Udacity and Coursera are two well-known e-learning platforms, but they structure their education in different ways – like how they bundle courses, projects, and specific skills. Udacity features project-based skill-building programs called “Nanodegrees”, while a popular alternative on Coursera is a “Specialization” comprising a collection of courses and projects regarding a specific topic.
Just a heads-up that some of the services we’re reviewing here have affiliate partnerships with us, so we may earn a commission if you visit one of them and buy something. You can read more about how this works at https://techboomers.com/how-to-support-techboomers.
So why pick a Udacity Nanodegree vs. a Coursera Specialization, or the other way around, or maybe both? There are a number of factors involved, including available topics, program length, and cost. This article will provide some general information and comparisons about both course bundles, so you can choose which one is right for you.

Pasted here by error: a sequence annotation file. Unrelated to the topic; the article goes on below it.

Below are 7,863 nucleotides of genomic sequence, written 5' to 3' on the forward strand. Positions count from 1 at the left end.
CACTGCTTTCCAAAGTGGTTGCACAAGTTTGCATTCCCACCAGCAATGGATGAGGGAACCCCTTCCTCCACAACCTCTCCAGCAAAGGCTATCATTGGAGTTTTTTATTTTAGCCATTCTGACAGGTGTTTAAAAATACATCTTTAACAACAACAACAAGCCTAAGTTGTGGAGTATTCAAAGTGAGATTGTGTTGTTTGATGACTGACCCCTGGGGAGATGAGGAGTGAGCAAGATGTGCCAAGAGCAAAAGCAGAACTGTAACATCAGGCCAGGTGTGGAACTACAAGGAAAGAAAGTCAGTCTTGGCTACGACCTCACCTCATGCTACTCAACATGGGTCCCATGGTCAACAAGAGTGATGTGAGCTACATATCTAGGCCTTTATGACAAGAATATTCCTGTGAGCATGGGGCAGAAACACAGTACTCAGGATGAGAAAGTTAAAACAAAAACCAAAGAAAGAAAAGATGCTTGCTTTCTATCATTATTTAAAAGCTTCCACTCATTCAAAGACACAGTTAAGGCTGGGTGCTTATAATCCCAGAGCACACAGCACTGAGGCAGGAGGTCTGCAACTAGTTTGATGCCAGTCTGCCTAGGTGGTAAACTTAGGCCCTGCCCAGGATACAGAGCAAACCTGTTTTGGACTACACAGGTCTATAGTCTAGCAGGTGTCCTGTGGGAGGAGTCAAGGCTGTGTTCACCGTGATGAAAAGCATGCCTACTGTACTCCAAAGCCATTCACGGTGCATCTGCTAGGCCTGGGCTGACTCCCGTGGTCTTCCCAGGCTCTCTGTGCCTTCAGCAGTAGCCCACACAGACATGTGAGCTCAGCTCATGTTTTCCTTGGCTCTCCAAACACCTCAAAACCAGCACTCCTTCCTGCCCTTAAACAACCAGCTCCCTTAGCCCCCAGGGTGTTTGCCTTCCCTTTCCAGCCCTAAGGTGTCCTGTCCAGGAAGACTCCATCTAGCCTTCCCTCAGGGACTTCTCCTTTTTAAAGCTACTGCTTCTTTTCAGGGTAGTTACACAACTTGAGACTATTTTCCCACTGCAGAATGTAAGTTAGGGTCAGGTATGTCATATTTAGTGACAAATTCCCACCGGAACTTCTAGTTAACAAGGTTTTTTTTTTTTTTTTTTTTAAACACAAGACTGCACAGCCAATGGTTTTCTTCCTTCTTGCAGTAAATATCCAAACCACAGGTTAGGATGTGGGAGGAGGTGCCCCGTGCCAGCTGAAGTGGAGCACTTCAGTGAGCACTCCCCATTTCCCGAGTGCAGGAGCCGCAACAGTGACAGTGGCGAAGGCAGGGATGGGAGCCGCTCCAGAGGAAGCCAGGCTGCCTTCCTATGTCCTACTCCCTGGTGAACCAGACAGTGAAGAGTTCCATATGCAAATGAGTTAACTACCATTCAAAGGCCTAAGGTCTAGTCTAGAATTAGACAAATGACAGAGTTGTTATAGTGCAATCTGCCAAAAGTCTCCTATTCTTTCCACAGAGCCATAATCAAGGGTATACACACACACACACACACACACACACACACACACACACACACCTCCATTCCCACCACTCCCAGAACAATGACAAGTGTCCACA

What is covered in this article
We’ll start with some fast facts and surface observations about each type of lesson structure. Then we’ll get into more detailed overviews of what a Nanodegree is and what a Specialization is, and what advantages each has over the other.
Udacity Nanodegrees vs. Coursera Specializations: comparison table
So what’s the main draw of going with a Udacity Nanodegree vs. Coursera and its Specialization bundles, or vice-versa? Here’s a quick at-a-glance look at how the two types of e-learning programs stack up.